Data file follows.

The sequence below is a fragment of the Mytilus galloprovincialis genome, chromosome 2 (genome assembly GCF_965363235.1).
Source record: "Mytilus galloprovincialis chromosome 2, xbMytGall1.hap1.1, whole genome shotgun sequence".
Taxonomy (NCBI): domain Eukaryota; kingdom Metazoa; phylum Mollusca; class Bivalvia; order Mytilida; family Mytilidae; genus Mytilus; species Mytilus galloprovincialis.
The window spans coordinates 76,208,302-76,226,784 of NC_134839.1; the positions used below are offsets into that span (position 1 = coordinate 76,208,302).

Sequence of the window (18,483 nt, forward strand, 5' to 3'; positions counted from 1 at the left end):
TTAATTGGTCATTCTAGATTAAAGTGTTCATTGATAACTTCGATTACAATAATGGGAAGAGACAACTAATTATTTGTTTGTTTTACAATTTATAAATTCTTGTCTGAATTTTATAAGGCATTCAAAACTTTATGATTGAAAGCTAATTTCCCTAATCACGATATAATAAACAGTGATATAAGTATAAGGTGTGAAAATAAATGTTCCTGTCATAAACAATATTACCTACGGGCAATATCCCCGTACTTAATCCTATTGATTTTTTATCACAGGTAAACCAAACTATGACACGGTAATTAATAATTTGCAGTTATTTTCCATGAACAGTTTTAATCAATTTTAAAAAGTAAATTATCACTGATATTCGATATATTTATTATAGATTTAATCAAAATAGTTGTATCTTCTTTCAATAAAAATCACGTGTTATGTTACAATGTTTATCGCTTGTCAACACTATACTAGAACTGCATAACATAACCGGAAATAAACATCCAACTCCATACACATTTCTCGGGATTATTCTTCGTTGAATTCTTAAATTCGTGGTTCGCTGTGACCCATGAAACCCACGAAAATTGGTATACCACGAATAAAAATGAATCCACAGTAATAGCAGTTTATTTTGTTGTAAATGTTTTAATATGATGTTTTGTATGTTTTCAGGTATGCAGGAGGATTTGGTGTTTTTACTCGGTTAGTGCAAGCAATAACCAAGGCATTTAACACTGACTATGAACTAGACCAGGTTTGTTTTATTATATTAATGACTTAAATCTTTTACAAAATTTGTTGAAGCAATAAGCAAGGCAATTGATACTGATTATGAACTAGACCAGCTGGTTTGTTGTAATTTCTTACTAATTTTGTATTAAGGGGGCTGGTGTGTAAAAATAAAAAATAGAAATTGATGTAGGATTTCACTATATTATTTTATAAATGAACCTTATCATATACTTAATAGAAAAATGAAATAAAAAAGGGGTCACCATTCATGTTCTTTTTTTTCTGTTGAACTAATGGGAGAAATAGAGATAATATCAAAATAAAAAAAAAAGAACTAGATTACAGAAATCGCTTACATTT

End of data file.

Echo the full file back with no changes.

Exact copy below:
The sequence below is a fragment of the Mytilus galloprovincialis genome, chromosome 2 (genome assembly GCF_965363235.1).
Source record: "Mytilus galloprovincialis chromosome 2, xbMytGall1.hap1.1, whole genome shotgun sequence".
Taxonomy (NCBI): domain Eukaryota; kingdom Metazoa; phylum Mollusca; class Bivalvia; order Mytilida; family Mytilidae; genus Mytilus; species Mytilus galloprovincialis.
The window spans coordinates 76,208,302-76,226,784 of NC_134839.1; the positions used below are offsets into that span (position 1 = coordinate 76,208,302).

Sequence of the window (18,483 nt, forward strand, 5' to 3'; positions counted from 1 at the left end):
TTAATTGGTCATTCTAGATTAAAGTGTTCATTGATAACTTCGATTACAATAATGGGAAGAGACAACTAATTATTTGTTTGTTTTACAATTTATAAATTCTTGTCTGAATTTTATAAGGCATTCAAAACTTTATGATTGAAAGCTAATTTCCCTAATCACGATATAATAAACAGTGATATAAGTATAAGGTGTGAAAATAAATGTTCCTGTCATAAACAATATTACCTACGGGCAATATCCCCGTACTTAATCCTATTGATTTTTTATCACAGGTAAACCAAACTATGACACGGTAATTAATAATTTGCAGTTATTTTCCATGAACAGTTTTAATCAATTTTAAAAAGTAAATTATCACTGATATTCGATATATTTATTATAGATTTAATCAAAATAGTTGTATCTTCTTTCAATAAAAATCACGTGTTATGTTACAATGTTTATCGCTTGTCAACACTATACTAGAACTGCATAACATAACCGGAAATAAACATCCAACTCCATACACATTTCTCGGGATTATTCTTCGTTGAATTCTTAAATTCGTGGTTCGCTGTGACCCATGAAACCCACGAAAATTGGTATACCACGAATAAAAATGAATCCACAGTAATAGCAGTTTATTTTGTTGTAAATGTTTTAATATGATGTTTTGTATGTTTTCAGGTATGCAGGAGGATTTGGTGTTTTTACTCGGTTAGTGCAAGCAATAACCAAGGCATTTAACACTGACTATGAACTAGACCAGGTTTGTTTTATTATATTAATGACTTAAATCTTTTACAAAATTTGTTGAAGCAATAAGCAAGGCAATTGATACTGATTATGAACTAGACCAGCTGGTTTGTTGTAATTTCTTACTAATTTTGTATTAAGGGGGCTGGTGTGTAAAAATAAAAAATAGAAATTGATGTAGGATTTCACTATATTATTTTATAAATGAACCTTATCATATACTTAATAGAAAAATGAAATAAAAAAGGGGTCACCATTCATGTTCTTTTTTTTCTGTTGAACTAATGGGAGAAATAGAGATAATATCAAAATAAAAAAAAAAGAACTAGATTACAGAAATCGCTTACATTT